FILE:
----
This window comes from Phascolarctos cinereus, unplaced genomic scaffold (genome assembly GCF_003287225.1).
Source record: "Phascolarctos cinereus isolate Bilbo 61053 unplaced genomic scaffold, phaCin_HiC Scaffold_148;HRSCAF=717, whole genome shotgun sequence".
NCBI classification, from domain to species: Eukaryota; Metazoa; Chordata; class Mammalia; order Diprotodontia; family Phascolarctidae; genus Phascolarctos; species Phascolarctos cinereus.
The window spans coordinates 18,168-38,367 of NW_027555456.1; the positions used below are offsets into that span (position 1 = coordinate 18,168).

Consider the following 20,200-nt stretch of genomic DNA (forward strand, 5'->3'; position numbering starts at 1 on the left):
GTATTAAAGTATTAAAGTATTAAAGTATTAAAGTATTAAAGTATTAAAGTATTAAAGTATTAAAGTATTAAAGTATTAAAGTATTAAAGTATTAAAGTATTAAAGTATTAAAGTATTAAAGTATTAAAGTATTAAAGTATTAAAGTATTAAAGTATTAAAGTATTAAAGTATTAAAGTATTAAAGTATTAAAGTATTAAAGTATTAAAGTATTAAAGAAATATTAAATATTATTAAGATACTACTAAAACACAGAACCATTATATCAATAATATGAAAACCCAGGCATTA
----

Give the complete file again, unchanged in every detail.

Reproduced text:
This window comes from Phascolarctos cinereus, unplaced genomic scaffold (genome assembly GCF_003287225.1).
Source record: "Phascolarctos cinereus isolate Bilbo 61053 unplaced genomic scaffold, phaCin_HiC Scaffold_148;HRSCAF=717, whole genome shotgun sequence".
NCBI classification, from domain to species: Eukaryota; Metazoa; Chordata; class Mammalia; order Diprotodontia; family Phascolarctidae; genus Phascolarctos; species Phascolarctos cinereus.
The window spans coordinates 18,168-38,367 of NW_027555456.1; the positions used below are offsets into that span (position 1 = coordinate 18,168).

Consider the following 20,200-nt stretch of genomic DNA (forward strand, 5'->3'; position numbering starts at 1 on the left):
GTATTAAAGTATTAAAGTATTAAAGTATTAAAGTATTAAAGTATTAAAGTATTAAAGTATTAAAGTATTAAAGTATTAAAGTATTAAAGTATTAAAGTATTAAAGTATTAAAGTATTAAAGTATTAAAGTATTAAAGTATTAAAGTATTAAAGTATTAAAGTATTAAAGTATTAAAGTATTAAAGTATTAAAGTATTAAAGTATTAAAGTATTAAAGAAATATTAAATATTATTAAGATACTACTAAAACACAGAACCATTATATCAATAATATGAAAACCCAGGCATTA